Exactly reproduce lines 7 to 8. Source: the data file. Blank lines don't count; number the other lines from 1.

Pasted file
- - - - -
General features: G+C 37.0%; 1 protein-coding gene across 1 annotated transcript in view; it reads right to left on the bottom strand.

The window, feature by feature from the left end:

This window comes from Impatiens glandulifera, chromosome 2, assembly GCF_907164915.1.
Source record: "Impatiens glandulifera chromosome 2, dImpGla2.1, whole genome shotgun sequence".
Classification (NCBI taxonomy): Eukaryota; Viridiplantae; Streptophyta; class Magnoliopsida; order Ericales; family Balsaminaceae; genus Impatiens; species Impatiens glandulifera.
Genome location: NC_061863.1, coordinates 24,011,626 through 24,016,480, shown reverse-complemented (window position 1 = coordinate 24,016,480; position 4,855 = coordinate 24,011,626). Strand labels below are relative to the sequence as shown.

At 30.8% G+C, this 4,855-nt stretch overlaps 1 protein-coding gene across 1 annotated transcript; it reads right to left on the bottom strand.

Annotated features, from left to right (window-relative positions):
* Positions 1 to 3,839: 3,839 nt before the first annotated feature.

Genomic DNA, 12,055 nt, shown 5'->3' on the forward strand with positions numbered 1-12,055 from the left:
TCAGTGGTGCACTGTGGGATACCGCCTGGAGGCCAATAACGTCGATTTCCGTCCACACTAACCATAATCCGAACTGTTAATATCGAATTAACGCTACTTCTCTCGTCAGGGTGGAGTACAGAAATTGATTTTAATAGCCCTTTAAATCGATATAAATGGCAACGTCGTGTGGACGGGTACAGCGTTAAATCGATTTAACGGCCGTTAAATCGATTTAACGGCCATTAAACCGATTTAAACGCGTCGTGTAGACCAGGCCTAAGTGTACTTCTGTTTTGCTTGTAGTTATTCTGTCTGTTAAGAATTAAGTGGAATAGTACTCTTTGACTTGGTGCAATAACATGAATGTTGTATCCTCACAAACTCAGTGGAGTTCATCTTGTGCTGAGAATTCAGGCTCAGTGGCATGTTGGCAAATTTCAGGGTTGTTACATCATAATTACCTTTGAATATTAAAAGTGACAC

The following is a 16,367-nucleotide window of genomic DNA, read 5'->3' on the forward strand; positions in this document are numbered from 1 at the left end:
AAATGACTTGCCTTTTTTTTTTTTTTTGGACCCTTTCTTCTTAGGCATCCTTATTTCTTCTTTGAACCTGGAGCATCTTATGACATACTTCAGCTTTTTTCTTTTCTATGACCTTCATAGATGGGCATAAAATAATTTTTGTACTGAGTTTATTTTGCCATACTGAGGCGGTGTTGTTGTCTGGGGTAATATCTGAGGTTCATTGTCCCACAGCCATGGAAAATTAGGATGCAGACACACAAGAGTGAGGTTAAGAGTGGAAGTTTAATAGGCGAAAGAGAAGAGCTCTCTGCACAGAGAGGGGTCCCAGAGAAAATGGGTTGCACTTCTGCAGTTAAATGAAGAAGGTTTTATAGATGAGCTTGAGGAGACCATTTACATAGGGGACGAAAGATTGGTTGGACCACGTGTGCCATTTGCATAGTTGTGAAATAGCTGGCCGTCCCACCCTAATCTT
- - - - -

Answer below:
At 30.8% G+C, this 4,855-nt stretch overlaps 1 protein-coding gene across 1 annotated transcript; it reads right to left on the bottom strand.

Annotated features, from left to right (window-relative positions):